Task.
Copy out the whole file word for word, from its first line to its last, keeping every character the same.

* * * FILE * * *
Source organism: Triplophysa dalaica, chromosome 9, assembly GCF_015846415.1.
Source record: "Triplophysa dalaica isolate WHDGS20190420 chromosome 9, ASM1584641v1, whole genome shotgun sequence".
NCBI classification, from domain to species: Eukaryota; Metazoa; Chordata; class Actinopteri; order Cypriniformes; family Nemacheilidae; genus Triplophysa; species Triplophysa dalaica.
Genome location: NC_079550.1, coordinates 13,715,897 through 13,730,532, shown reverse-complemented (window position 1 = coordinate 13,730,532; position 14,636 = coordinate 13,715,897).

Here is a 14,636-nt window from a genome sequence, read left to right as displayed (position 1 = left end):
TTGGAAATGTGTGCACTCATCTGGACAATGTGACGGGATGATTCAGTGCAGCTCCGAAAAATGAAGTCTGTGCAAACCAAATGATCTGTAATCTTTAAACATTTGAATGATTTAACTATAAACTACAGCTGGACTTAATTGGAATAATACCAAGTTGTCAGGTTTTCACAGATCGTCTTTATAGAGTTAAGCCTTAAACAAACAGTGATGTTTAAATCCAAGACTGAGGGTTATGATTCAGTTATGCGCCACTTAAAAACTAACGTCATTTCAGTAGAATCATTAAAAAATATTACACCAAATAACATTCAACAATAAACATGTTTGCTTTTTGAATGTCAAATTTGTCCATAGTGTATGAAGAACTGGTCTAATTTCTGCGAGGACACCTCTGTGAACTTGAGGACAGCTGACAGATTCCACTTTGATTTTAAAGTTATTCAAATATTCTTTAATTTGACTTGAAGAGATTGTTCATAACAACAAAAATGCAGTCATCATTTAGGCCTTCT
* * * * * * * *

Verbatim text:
Source organism: Triplophysa dalaica, chromosome 9, assembly GCF_015846415.1.
Source record: "Triplophysa dalaica isolate WHDGS20190420 chromosome 9, ASM1584641v1, whole genome shotgun sequence".
NCBI classification, from domain to species: Eukaryota; Metazoa; Chordata; class Actinopteri; order Cypriniformes; family Nemacheilidae; genus Triplophysa; species Triplophysa dalaica.
Genome location: NC_079550.1, coordinates 13,715,897 through 13,730,532, shown reverse-complemented (window position 1 = coordinate 13,730,532; position 14,636 = coordinate 13,715,897).

Here is a 14,636-nt window from a genome sequence, read left to right as displayed (position 1 = left end):
TTGGAAATGTGTGCACTCATCTGGACAATGTGACGGGATGATTCAGTGCAGCTCCGAAAAATGAAGTCTGTGCAAACCAAATGATCTGTAATCTTTAAACATTTGAATGATTTAACTATAAACTACAGCTGGACTTAATTGGAATAATACCAAGTTGTCAGGTTTTCACAGATCGTCTTTATAGAGTTAAGCCTTAAACAAACAGTGATGTTTAAATCCAAGACTGAGGGTTATGATTCAGTTATGCGCCACTTAAAAACTAACGTCATTTCAGTAGAATCATTAAAAAATATTACACCAAATAACATTCAACAATAAACATGTTTGCTTTTTGAATGTCAAATTTGTCCATAGTGTATGAAGAACTGGTCTAATTTCTGCGAGGACACCTCTGTGAACTTGAGGACAGCTGACAGATTCCACTTTGATTTTAAAGTTATTCAAATATTCTTTAATTTGACTTGAAGAGATTGTTCATAACAACAAAAATGCAGTCATCATTTAGGCCTTCT